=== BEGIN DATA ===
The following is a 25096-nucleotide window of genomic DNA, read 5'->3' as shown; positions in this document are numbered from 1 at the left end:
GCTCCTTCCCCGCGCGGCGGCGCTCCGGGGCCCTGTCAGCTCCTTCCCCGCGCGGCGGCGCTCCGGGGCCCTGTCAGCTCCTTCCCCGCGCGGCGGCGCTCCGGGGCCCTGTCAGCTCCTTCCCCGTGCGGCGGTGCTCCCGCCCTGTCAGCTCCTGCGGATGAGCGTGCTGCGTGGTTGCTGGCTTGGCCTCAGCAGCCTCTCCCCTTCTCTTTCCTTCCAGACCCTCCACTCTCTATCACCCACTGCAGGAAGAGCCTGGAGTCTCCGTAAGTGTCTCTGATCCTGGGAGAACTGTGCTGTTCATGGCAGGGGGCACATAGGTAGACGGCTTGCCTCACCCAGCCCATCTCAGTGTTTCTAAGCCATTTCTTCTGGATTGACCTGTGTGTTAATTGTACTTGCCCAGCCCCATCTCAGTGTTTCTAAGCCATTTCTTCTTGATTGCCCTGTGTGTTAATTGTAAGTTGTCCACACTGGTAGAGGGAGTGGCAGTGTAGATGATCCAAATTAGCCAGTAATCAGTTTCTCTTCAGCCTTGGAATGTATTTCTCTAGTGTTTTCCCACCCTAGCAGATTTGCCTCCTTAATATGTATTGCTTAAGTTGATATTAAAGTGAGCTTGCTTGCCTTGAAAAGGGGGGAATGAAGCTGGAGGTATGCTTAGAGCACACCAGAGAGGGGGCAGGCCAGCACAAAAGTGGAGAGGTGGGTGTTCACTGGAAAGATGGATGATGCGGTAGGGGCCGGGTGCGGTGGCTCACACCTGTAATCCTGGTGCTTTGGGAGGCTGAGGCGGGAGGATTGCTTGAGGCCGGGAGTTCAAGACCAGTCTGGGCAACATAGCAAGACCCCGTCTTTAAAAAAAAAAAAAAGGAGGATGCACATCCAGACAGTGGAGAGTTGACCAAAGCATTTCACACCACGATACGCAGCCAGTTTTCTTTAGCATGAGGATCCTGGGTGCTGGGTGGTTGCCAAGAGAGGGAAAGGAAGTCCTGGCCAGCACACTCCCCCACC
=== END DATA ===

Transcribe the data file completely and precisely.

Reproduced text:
The following is a 25096-nucleotide window of genomic DNA, read 5'->3' as shown; positions in this document are numbered from 1 at the left end:
GCTCCTTCCCCGCGCGGCGGCGCTCCGGGGCCCTGTCAGCTCCTTCCCCGCGCGGCGGCGCTCCGGGGCCCTGTCAGCTCCTTCCCCGCGCGGCGGCGCTCCGGGGCCCTGTCAGCTCCTTCCCCGTGCGGCGGTGCTCCCGCCCTGTCAGCTCCTGCGGATGAGCGTGCTGCGTGGTTGCTGGCTTGGCCTCAGCAGCCTCTCCCCTTCTCTTTCCTTCCAGACCCTCCACTCTCTATCACCCACTGCAGGAAGAGCCTGGAGTCTCCGTAAGTGTCTCTGATCCTGGGAGAACTGTGCTGTTCATGGCAGGGGGCACATAGGTAGACGGCTTGCCTCACCCAGCCCATCTCAGTGTTTCTAAGCCATTTCTTCTGGATTGACCTGTGTGTTAATTGTACTTGCCCAGCCCCATCTCAGTGTTTCTAAGCCATTTCTTCTTGATTGCCCTGTGTGTTAATTGTAAGTTGTCCACACTGGTAGAGGGAGTGGCAGTGTAGATGATCCAAATTAGCCAGTAATCAGTTTCTCTTCAGCCTTGGAATGTATTTCTCTAGTGTTTTCCCACCCTAGCAGATTTGCCTCCTTAATATGTATTGCTTAAGTTGATATTAAAGTGAGCTTGCTTGCCTTGAAAAGGGGGGAATGAAGCTGGAGGTATGCTTAGAGCACACCAGAGAGGGGGCAGGCCAGCACAAAAGTGGAGAGGTGGGTGTTCACTGGAAAGATGGATGATGCGGTAGGGGCCGGGTGCGGTGGCTCACACCTGTAATCCTGGTGCTTTGGGAGGCTGAGGCGGGAGGATTGCTTGAGGCCGGGAGTTCAAGACCAGTCTGGGCAACATAGCAAGACCCCGTCTTTAAAAAAAAAAAAAAGGAGGATGCACATCCAGACAGTGGAGAGTTGACCAAAGCATTTCACACCACGATACGCAGCCAGTTTTCTTTAGCATGAGGATCCTGGGTGCTGGGTGGTTGCCAAGAGAGGGAAAGGAAGTCCTGGCCAGCACACTCCCCCACC